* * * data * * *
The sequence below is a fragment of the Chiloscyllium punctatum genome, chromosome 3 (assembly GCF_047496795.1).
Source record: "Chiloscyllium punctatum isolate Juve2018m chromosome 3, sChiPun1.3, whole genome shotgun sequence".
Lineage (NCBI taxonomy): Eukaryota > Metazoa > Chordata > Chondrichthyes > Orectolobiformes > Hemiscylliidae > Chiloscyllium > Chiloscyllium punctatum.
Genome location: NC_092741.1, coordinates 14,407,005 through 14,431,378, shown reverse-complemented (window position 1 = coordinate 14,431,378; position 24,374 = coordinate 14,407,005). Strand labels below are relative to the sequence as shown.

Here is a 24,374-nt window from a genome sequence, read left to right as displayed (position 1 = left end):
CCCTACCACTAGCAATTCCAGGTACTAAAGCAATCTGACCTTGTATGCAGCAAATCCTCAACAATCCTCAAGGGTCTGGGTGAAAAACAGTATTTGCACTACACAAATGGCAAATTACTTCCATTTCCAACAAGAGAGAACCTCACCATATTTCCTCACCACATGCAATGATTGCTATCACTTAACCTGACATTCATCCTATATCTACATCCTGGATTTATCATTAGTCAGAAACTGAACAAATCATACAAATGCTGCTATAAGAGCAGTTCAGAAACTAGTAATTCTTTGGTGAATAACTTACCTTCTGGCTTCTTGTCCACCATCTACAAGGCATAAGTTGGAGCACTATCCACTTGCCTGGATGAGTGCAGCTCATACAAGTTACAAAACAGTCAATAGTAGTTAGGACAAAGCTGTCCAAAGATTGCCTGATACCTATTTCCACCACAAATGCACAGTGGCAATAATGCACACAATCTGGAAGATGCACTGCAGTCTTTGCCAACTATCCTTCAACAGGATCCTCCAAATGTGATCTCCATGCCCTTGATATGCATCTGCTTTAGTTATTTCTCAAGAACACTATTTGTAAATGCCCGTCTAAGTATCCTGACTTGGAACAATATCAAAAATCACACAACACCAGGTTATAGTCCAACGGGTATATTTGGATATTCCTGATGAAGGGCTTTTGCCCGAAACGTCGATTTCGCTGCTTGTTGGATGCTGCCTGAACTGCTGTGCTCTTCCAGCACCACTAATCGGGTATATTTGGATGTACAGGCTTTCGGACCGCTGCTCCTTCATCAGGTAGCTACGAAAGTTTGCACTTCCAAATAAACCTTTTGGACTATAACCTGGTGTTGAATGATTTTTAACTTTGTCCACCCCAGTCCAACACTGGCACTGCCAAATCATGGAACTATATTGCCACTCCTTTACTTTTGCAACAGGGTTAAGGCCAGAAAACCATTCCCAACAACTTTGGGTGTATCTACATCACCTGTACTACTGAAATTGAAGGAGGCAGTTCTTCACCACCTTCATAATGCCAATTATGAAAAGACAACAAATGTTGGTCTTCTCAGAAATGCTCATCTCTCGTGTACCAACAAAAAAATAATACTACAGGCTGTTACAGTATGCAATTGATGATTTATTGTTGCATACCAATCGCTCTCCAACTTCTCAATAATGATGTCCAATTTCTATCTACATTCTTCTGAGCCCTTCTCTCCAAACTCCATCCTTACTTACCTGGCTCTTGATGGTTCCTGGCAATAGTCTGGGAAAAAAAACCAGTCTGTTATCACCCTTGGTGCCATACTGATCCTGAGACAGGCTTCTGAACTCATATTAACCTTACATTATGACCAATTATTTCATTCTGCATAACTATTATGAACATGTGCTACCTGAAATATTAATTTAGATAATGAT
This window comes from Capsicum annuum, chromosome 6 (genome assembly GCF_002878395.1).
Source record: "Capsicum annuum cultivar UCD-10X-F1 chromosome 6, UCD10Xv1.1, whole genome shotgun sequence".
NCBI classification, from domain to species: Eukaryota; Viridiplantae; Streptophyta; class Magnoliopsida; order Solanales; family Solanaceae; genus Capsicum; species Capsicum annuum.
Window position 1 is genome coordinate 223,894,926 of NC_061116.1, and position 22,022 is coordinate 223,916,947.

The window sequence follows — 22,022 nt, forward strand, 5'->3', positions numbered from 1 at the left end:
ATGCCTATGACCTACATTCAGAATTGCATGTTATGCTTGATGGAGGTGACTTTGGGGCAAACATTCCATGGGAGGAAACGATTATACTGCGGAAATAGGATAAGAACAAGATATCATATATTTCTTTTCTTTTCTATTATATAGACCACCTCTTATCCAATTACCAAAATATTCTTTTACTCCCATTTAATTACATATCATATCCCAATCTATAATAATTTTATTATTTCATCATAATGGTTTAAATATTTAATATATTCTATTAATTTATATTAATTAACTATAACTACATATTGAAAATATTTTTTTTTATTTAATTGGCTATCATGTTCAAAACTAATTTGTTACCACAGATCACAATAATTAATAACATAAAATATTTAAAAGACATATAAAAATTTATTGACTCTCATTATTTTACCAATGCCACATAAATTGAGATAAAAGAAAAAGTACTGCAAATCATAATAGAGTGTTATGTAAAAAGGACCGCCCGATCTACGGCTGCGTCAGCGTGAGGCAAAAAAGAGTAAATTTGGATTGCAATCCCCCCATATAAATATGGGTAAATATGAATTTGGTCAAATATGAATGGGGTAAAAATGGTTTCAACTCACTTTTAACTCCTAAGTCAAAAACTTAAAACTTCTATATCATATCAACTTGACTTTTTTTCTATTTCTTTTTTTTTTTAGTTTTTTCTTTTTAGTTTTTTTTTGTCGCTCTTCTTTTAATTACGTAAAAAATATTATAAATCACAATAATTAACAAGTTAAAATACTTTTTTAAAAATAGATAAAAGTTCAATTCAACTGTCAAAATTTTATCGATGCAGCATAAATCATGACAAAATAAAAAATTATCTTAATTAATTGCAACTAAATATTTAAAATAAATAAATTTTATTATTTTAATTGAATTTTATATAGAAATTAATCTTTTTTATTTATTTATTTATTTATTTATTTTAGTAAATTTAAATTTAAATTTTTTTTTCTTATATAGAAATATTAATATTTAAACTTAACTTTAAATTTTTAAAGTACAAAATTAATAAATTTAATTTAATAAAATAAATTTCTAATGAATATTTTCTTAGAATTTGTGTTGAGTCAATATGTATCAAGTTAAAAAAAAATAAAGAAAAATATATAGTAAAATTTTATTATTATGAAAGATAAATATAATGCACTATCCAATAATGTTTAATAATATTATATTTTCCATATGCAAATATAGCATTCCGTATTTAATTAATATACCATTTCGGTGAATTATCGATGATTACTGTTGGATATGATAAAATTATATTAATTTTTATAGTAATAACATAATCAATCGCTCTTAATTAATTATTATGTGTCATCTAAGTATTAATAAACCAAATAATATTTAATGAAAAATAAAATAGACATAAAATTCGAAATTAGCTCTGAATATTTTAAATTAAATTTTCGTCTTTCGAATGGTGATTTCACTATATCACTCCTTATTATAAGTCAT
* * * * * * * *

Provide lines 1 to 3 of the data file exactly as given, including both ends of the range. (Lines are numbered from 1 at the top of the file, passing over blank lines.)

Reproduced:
The sequence below is a fragment of the Chiloscyllium punctatum genome, chromosome 3 (assembly GCF_047496795.1).
Source record: "Chiloscyllium punctatum isolate Juve2018m chromosome 3, sChiPun1.3, whole genome shotgun sequence".
Lineage (NCBI taxonomy): Eukaryota > Metazoa > Chordata > Chondrichthyes > Orectolobiformes > Hemiscylliidae > Chiloscyllium > Chiloscyllium punctatum.